Radical Face Delivered Sunday’s Best at the Tractor

Radical Face at TractorRadical Face (A project of Ben Cooper backed by his friends on tour) started Sunday night at the Tractor by warning the sold out crowd that since it was his first time playing seattle, we should all keep our expectations low. Apparently the guy has a pretty bad track record of not doing so well the first time around, and after having just had mouth surgery and suffering a back injury, I guess he wanted to keep our expectations low. His warning proved completely unnecessary, as Radical Face’s first performance in our Emerald City was nearly flawless.

After first experiencing Radical Face this summer at Sasquatch, one aspect of the performance that I was hoping would be repeated was Cooper’s banter between songs. The front man/songwriter/guitar player exudes this natural charm as he’s delivering self-deprecating antidotes about himself, the band, and of course the melodies he’s responsible for. Between songs, Cooper would make sure we knew what each song was really about. “A Pound of Flesh” is centered around a nice long walk home after killing someone; “Wrapped in Piano Strings” tells the tale of a man who killed himself and his ghost watches as his wife moves on; “Black Eyes” revolves around spousal abuse.

The stories Cooper weaves in his songs aren’t his own, but are scenarios he imagines or are pulled from the histories of other people. What draws people into the music he’s written is that the darkness his lyrics is a familiar one to all of us. Sure, I hope the audience around me isn’t familiar with the feeling of murdering someone and then walking it off afterward, but we all know what it feels like to be a monster. We all know what it’s like to feel like the ones we love are moving on without us. We all know what it’s like to be hurt by someone you love. Radical Face captures that bit of sad shadow we all have, and in a live setting, it’s even more intense than on record.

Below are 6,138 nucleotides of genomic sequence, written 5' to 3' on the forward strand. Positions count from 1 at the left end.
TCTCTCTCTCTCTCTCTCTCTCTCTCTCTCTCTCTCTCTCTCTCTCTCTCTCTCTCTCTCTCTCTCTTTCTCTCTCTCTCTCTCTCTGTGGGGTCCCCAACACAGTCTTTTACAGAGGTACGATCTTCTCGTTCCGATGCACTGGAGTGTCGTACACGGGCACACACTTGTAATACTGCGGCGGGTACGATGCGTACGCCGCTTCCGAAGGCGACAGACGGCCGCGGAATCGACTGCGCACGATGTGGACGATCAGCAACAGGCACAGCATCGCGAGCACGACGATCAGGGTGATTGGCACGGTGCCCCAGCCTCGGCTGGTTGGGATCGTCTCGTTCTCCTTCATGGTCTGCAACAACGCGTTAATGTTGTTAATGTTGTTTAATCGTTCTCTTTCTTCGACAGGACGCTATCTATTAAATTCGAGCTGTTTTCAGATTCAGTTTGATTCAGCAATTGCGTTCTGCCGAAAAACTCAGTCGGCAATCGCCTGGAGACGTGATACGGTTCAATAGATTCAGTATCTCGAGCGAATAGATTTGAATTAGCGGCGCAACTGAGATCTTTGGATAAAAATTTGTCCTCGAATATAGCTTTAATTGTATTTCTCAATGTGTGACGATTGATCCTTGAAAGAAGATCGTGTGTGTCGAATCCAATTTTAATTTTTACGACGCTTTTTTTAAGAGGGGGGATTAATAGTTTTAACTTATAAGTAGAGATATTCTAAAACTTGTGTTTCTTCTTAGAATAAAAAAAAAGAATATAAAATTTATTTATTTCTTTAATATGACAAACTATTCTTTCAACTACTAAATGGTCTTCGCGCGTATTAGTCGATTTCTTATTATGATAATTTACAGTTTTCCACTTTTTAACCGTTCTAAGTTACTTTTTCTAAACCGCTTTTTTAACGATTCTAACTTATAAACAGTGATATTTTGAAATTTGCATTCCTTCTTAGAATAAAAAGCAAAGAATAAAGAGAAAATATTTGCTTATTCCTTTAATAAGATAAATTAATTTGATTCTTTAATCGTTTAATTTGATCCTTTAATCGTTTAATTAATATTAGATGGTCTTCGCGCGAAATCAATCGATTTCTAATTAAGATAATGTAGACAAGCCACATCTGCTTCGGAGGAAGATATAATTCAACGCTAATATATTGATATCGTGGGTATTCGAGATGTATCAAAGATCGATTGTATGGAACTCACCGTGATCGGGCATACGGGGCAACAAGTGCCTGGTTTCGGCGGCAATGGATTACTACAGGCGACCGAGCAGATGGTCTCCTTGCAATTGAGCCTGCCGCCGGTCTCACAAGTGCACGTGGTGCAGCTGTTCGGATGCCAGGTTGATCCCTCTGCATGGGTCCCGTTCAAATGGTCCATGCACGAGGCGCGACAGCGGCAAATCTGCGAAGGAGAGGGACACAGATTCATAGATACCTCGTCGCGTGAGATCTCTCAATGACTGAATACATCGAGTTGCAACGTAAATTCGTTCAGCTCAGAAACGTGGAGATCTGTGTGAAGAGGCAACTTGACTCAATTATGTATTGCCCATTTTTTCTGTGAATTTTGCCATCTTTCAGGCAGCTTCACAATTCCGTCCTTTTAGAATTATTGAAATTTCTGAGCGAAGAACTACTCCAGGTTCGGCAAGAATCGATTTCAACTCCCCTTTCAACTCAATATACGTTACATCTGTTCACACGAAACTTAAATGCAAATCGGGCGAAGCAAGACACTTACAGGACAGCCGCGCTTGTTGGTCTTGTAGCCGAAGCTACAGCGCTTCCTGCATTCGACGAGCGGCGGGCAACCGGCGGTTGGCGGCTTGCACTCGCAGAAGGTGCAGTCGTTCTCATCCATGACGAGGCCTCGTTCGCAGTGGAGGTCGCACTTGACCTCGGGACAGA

Radical Face at TractorCooper and his band played an assortment of songs from the previous work he’s put out under his Radical Face moniker. Drawing primarily from the first two albums in his current trilogy, The Family Tree: The Roots and a release that came out this past Tuesday, The Family Tree: The Branches, the band gave that heightened intensity that an audience comes to expect from a live show. On record, the instrumentation of these records is beautiful, but there’s a relaxed simplicity to it. On the Tractor’s stage, Ben Cooper’s friends gave more life to already powerful songs like “Always Gold” and “Reminders.” Even more so, they provided added entertainment to the night- for instance, during a technical difficulties lull, the drummer came out from behind his kit and revealed his stature as one of the top yoyo-ers in the country and performed for a few moments.

All in all, I can’t imagine the night’s performance to have gone any better. It was the kind of performance that leaves a listener wanting more, and as soon as possible. One hope I have is that the final chapter of The Family Tree will have a bit more of Cooper’s personal stories in it. Sure, the histories of other people he’s sharing with us are powerful and his spin is beautiful. However, I can’t help but want to know more of his own comfortable darkness. That being said, as I watched the young woman next to me cry as Radical Face performed “ The Moon is Down,” I have to admit, what he’s doing already is completely enough. I don’t need any more dark intimacy. That comfortable darkness I share with strangers during his music is enough.

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